When Helen Clark’s Government swept into power, $1 billion was poured into Maoridom under the ill-fated ‘closing the gaps’ initiative. While generations of intermarriage have rendered the concept of racial disparity - upon which the policy was based - meaningless, the money continued to flow. Meanwhile Treaty claims for the electromagnetic spectrum, the airspace, rivers, lakes, flora and fauna have turned into an avalanche, delivering increasing power and control over taxpayer assets to Maori tribal leaders.

In 2004, Labour took another massive step towards the appeasement of Maori by passing the Foreshore and Seabed Act. This piece of legislation, drafted after consultation with Maori only (non-Maori were banned from attending the meetings) transfers full control of New Zealand’s marine environment to any Maori group that can convince a High Court Judge that they have had continuous title and uninterrupted use of the land adjacent to the foreshore and seabed from 1840 to 2004. Once confirmed by Parliament, Maori would gain all of the power and control of exclusive ownership. That means that Maori would have the full status of a consenting authority and be able to approve or decline applications (with very limited rights of appeal) for marine reserves, marina developments, fish farms, tourism ventures, conservation work, port operations, local authority requirements, and the like.

Last week the Attorney General announced that the Crown had signed the first heads of agreement under the new Act with Ngati Porou. Dr Cullen stated that the agreement would not prevent the public’s right of access to the foreshore and seabed – except in rare circumstances where wahi tapu can be applied to prohibit or restrict public access. That assurance does not hold water. I well remember Maori Government members during the heated Parliamentary debates on the Bill boasting that since sand contained the remnants of ancestors lost at sea, any beach could be considered wahi tapu and the public excluded.

One might also remain skeptical about the statement by Ngati Porou spokesman Apirana Mahuika, who said that commercial gain was not an objective: “It’s got nothing to do with money at all. Because money cannot buy the reaffirmation of one’s mana.”

Just as Labour’s Treaty settlement process has resulted in a massive transfer of taxpayers’ wealth to Maori, so too will their Foreshore and Seabed Act. It signals the end of the inseparable relationship that New Zealanders have with the beach and the ocean.

The Maori Party responded to the announcement of the Ngati Porou agreement with condemnation claiming that it marked another step in the Crown's "confiscation journey". The Green Party called it a disgrace.

On Waitangi Day the Maori Party and the Greens – the two most radical parties in Parliament - announced that they plan to jointly hold the balance of power after the election. The unification of parties that serve as a crucible for malcontents is a cause of serious concern.

The Maori Party is founded on the principles of separatism. Their goal is self government – a separatist Maori Government in partnership with the Crown. They are totally dependent on the Maori seats, which were established in 1867 to give those Maori who held land in collective ownership and did not meet the individual title qualification, the vote. But in 1893, when the property qualification for voting was abolished, vested interests ensured the Maori seats remained. Maori separatism is now being taught in our schools.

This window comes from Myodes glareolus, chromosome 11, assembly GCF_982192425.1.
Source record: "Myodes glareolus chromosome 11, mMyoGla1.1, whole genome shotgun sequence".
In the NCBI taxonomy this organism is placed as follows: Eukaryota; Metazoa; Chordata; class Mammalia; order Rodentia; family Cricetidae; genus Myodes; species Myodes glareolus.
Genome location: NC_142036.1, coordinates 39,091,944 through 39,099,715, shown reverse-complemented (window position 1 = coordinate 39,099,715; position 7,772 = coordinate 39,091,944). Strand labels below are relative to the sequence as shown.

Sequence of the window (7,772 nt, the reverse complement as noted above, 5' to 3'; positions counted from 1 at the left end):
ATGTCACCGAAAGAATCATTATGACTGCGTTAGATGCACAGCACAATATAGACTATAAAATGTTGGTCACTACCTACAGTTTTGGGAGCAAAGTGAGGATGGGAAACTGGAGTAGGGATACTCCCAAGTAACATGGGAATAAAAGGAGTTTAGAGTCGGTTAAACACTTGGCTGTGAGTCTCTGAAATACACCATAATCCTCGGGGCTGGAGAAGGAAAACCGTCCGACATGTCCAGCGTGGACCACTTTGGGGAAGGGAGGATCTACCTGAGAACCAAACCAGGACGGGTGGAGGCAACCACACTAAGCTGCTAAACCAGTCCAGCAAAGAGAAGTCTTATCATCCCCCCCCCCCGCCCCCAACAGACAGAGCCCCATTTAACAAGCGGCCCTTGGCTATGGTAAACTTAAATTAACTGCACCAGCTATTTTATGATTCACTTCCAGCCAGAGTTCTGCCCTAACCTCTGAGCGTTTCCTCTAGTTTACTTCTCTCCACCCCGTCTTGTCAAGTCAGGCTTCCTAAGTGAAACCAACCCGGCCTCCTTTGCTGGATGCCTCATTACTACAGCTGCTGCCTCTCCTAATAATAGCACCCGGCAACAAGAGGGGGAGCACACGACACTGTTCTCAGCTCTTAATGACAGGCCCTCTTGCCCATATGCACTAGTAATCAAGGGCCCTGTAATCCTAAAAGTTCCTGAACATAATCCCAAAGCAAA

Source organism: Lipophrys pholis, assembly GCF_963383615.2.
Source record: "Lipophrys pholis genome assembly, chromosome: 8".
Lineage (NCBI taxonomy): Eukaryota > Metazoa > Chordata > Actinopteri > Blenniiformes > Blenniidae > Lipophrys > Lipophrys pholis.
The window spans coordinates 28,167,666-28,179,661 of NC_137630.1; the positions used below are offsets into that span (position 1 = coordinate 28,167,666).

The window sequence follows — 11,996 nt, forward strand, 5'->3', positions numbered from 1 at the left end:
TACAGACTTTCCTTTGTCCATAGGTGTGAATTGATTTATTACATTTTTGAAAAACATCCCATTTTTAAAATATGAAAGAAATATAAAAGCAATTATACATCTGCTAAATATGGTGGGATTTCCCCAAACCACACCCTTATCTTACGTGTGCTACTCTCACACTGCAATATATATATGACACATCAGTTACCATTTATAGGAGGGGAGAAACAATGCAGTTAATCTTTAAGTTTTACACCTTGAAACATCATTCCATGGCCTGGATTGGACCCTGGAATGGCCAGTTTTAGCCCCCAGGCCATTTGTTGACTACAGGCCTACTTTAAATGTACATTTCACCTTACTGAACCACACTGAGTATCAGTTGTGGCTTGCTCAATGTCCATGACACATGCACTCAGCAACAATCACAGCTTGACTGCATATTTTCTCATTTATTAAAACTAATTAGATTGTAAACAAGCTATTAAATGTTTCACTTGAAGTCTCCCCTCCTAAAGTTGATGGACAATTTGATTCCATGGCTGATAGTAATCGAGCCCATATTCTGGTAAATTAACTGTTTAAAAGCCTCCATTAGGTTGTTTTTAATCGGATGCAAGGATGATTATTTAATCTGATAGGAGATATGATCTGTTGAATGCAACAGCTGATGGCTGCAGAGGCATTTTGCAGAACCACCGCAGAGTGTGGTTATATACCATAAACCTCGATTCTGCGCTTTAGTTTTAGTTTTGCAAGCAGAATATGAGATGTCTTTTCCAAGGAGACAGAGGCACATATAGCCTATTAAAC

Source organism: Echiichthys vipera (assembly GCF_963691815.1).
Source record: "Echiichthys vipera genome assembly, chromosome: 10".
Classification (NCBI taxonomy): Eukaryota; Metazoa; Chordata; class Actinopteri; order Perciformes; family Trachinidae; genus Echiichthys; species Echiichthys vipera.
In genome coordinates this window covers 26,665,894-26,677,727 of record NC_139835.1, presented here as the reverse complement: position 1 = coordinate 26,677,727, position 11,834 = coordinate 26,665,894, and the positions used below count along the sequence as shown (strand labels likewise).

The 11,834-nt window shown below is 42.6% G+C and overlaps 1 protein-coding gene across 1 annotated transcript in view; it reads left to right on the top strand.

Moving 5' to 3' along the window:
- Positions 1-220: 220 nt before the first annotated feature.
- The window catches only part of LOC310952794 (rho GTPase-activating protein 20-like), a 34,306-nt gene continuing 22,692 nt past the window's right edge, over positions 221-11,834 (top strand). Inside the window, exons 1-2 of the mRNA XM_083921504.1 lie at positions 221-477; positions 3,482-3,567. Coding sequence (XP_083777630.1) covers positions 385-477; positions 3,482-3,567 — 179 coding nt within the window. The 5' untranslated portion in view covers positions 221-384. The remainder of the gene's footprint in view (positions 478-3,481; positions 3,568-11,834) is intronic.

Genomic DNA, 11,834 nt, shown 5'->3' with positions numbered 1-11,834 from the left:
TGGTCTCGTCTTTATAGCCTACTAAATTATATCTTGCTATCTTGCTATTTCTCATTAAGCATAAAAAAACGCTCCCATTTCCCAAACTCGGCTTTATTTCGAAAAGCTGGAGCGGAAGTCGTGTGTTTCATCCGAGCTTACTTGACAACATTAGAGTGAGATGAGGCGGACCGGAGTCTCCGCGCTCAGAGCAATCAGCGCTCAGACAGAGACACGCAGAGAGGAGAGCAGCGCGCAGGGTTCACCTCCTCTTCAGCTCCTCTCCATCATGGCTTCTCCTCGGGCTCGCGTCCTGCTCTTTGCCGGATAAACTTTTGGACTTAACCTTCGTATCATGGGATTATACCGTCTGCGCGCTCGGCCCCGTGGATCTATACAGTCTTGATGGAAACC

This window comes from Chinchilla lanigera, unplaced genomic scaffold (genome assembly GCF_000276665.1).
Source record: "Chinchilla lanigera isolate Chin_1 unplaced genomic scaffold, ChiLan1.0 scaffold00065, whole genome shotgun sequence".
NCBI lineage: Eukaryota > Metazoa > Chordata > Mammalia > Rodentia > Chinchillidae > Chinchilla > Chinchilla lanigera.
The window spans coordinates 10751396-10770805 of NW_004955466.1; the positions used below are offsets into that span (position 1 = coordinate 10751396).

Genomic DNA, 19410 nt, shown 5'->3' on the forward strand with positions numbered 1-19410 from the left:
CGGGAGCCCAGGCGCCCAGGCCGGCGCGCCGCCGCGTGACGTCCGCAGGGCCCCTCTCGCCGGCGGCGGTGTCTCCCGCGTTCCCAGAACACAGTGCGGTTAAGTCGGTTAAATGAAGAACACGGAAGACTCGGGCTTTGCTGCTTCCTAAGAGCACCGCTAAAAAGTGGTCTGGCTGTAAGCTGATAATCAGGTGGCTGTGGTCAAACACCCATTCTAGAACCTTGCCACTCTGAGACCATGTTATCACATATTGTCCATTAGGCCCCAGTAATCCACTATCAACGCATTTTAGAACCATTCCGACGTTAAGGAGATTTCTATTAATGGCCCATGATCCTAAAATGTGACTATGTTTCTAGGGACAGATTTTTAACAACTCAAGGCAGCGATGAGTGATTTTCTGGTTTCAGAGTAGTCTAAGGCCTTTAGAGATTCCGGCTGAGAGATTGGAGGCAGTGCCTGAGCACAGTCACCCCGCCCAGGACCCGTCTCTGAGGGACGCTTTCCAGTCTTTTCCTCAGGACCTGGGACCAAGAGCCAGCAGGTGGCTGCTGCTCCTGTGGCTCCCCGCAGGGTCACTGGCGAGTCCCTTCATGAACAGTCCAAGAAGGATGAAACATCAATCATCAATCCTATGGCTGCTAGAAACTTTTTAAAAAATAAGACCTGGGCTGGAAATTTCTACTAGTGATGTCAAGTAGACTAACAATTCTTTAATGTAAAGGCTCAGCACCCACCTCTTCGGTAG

One should not be surprised that the Green Party supports Maori separatism. They are, after all, part of an international anti-establishment socialist movement that believes in the supremacy of the environment: “Ecological sustainability is paramount”.

Owen McShane of the Centre for Resource Management and this week’s NZCPR Guest Commentator, is concerned that many people are unaware of the agenda of the radical side of the Green movement. In his article he states:

“As election year moves into full gear our MMP system means the voters will want to know how post-election coalitions might emerge and just who might end up in Government. The Green Party has managed to present itself as a group of kindly folk who want to keep New Zealand clean and green but are essentially harmless – and many of them are. However, we need to be aware that, around the world, the Dark Side of the Green movement is becoming more vocal in its declaration that we must move beyond democracy if we are to save the planet from humanity’s blight”. To read Owen’s full article visit the homepage at www.nzcpr.com

With radical agendas gaining ascendency, it is inevitable the there will be a clash of cultures between the ideals of the many and varied malcontents living comfortably within our society, and the sort of place that mainstream Kiwis want New Zealand to be. At some stage our leaders in Wellington will need to recognise and acknowledge this inconvenient reality.

The poll this week asks whether you view the plan of the Maori Party and the Greens to jointly hold the balance of power as a threat to the future of New Zealand – to vote visit www.nzcpr.com.

ends